Three out of four Greek households are childless, a concerning revelation highlighted by Eurostat figures released on International Children’s Day (20 November).

The data indicates that among households with children in Greece, approximately 48 per cent have one child, 35 per cent have two children, and 17 per cent have three children.

This translates to over 3 million childless households out of approximately 4.1 million, with less than 580,000 having one child, less than 400,000 having two children, and less than 170,000 having three or more children.

While the EU averages present challenges, they are not as disheartening as Greece’s situation.

Out of about 200 million private households in the EU, 24.3 per cent have children. Specifically, 12.1 per cent have one child, 9.3 per cent have two children, and only 3 per cent have three or more children. Although the total number of EU households increased by 6.9 per cent from 2012 to 2022, the share of households with at least one child decreased by 2.4 per cent over the same period.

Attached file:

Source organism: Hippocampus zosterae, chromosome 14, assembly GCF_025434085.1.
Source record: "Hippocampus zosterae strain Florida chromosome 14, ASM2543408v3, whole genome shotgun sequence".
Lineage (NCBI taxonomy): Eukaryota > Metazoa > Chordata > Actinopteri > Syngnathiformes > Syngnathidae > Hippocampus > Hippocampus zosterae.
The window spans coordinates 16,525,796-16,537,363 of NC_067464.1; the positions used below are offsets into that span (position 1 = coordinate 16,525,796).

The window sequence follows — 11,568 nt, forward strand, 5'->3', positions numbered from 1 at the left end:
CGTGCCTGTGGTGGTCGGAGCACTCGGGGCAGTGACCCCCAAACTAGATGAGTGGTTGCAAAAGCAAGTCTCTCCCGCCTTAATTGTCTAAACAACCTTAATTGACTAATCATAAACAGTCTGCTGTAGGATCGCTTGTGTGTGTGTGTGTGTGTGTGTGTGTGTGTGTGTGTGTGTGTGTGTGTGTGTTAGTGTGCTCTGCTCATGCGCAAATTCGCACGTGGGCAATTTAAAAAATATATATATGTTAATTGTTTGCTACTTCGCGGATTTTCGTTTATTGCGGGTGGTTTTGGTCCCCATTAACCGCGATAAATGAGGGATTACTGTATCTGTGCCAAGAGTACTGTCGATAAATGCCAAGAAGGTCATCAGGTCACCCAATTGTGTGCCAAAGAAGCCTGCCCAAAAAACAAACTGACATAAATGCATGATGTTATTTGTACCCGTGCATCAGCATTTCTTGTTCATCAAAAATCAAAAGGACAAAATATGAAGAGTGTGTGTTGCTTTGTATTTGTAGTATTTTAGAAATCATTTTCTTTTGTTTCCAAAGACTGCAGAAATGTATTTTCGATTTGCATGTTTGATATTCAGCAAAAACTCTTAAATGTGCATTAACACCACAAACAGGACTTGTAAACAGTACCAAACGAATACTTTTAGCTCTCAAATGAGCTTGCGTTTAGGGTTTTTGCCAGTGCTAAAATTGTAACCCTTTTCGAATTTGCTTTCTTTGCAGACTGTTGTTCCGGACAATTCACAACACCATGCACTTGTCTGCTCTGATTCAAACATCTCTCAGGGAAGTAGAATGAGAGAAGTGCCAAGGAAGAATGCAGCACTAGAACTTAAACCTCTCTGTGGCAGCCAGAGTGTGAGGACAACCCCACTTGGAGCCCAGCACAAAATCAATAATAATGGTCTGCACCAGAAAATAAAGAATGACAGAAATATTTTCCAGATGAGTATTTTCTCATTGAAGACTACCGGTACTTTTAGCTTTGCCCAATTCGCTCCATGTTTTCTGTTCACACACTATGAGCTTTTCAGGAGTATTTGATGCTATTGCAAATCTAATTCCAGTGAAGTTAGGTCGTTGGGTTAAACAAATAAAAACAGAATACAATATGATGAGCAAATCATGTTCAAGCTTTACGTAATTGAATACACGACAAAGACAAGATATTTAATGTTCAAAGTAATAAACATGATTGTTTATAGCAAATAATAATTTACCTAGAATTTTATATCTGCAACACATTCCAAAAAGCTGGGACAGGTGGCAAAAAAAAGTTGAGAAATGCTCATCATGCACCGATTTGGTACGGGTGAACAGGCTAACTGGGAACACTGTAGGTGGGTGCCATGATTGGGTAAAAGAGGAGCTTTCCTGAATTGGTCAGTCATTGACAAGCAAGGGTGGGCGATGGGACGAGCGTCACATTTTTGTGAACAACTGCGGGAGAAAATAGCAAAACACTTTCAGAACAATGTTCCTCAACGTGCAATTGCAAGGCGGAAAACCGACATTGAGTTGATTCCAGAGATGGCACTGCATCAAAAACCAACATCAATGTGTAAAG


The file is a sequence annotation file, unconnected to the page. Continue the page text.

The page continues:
Slovakia (33.9 per cent), Ireland (32.2 per cent), and Cyprus (30.6 per cent) recorded the highest percentages of households with children, while Finland (18.4 per cent), Germany (20.1 per cent), and the Netherlands (21.8 per cent) had the lowest percentages. Across the EU, nearly half of households with children (49.5 per cent) had only one child in 2022, while 38.1 per cent had two children, and 12.4 per cent had three or more children. Notably, households with one child were the most prevalent in all EU countries except the Netherlands, where households with two children constituted the highest proportion (42 per cent).

According to Sofia Zacharaki, from the Greek Ministry of Social Cohesion and Family Affairs, the decline in birth rates is a Europe-wide concern.

“The trends recorded around 1980 are revealed now. We have a reduction of 150,000 Greek women of childbearing age due to the decline in births,” Zacharaki stated adding that “This demographic change is not unique to Greece but is observed all over Europe, even in countries with a strong welfare state.”

Zacharaki also announced that a fundamental pillar of demographic action, focusing on the protection of family life, will be presented to the Greek Prime Minister soon.

Addressing the declining birth rates presents a significant challenge for the Greek government, as current projections suggest Greece’s population may drop below 8 million citizens by 2070.